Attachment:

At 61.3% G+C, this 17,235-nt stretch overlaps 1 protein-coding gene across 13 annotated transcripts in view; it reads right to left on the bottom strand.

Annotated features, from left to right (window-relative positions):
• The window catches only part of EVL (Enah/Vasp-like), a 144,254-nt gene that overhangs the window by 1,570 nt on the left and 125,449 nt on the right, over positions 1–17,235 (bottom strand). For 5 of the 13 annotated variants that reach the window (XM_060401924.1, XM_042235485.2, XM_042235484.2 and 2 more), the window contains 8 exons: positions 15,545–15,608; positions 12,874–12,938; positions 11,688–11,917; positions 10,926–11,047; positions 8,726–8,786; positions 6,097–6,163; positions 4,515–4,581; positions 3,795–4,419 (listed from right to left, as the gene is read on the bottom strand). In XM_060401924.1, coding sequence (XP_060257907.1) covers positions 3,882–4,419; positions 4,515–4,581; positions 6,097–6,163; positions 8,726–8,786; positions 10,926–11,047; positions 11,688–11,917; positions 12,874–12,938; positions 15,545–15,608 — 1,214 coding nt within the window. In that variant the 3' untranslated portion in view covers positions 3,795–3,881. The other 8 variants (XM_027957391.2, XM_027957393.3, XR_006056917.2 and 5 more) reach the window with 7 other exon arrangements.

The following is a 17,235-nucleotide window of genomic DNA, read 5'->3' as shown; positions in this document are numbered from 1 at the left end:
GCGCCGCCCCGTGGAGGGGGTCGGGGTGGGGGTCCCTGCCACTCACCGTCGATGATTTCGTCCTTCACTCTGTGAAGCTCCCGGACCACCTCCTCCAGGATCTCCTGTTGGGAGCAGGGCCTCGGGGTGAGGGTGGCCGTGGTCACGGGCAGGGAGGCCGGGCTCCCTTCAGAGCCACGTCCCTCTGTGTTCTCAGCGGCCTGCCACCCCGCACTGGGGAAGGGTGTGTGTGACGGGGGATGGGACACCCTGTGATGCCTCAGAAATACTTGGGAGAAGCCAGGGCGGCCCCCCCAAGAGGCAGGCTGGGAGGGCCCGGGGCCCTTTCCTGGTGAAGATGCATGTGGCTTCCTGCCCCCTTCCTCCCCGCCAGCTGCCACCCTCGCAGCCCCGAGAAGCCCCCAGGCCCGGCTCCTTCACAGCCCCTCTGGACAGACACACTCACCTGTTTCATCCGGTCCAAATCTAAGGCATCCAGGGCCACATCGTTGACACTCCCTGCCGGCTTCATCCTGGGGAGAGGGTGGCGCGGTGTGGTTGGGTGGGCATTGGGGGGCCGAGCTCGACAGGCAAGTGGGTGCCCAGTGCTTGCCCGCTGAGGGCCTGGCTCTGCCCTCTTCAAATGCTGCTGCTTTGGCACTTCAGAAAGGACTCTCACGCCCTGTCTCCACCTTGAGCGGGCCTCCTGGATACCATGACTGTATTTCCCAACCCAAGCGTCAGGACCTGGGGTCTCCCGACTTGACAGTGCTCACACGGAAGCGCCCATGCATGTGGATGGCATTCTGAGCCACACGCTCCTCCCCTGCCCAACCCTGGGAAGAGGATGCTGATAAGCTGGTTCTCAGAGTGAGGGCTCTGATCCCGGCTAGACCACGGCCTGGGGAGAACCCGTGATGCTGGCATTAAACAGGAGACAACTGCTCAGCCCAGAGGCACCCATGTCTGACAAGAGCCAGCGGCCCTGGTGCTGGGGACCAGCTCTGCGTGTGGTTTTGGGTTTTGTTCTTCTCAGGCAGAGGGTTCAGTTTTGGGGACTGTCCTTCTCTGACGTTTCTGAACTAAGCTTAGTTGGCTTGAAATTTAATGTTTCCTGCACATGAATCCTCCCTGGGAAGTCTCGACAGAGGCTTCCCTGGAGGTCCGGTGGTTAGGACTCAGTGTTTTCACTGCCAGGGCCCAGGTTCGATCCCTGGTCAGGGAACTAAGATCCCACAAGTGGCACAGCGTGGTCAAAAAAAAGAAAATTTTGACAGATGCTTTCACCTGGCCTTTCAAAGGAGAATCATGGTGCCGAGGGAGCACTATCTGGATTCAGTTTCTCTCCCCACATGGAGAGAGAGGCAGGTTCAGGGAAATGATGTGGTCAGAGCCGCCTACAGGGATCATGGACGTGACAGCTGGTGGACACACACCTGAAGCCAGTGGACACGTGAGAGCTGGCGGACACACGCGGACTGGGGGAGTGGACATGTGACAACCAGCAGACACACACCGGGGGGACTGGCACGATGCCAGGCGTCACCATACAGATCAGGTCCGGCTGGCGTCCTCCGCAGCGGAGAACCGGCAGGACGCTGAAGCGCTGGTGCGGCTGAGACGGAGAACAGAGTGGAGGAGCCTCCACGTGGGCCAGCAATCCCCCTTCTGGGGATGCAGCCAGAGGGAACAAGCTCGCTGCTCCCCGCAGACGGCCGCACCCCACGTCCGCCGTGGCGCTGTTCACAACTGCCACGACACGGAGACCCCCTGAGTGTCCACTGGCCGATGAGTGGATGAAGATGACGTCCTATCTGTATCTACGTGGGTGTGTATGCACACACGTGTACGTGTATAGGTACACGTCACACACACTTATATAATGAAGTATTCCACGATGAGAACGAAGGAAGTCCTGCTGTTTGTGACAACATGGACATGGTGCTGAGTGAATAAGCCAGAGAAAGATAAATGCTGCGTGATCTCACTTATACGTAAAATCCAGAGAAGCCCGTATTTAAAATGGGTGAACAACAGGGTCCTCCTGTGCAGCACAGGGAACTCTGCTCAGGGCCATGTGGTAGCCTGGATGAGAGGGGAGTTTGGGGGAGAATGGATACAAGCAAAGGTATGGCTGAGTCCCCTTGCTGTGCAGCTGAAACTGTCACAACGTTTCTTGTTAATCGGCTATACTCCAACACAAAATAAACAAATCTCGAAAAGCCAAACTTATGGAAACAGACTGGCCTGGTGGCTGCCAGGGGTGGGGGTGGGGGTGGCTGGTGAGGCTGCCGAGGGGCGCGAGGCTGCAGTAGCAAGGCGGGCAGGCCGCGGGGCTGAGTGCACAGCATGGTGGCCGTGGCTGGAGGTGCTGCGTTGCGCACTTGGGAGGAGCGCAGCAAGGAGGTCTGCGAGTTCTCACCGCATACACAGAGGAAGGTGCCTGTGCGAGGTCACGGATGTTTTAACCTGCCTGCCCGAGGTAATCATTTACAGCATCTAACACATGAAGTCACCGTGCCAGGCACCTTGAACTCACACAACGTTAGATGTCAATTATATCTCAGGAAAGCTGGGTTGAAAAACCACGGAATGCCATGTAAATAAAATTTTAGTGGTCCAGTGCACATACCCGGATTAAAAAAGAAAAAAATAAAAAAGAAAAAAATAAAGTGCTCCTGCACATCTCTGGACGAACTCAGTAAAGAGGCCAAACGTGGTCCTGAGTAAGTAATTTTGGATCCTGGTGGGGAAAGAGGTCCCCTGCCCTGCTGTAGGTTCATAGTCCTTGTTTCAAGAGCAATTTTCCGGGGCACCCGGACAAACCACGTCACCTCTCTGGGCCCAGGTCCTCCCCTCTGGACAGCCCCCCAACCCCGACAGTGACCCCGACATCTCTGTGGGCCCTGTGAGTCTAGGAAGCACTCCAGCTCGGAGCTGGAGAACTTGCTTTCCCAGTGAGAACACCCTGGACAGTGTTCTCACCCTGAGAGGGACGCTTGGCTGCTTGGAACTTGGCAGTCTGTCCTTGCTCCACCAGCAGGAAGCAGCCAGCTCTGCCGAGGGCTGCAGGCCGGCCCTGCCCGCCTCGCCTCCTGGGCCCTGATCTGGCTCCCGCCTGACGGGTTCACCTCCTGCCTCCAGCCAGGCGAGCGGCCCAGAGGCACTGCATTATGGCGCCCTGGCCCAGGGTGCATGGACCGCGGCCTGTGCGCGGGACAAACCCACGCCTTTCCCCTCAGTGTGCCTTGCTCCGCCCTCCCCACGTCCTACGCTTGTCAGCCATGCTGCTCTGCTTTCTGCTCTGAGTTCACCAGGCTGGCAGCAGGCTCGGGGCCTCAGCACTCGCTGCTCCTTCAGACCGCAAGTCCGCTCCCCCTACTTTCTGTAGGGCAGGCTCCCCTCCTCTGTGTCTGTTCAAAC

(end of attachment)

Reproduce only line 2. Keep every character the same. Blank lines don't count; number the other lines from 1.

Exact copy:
Annotated features, from left to right (window-relative positions):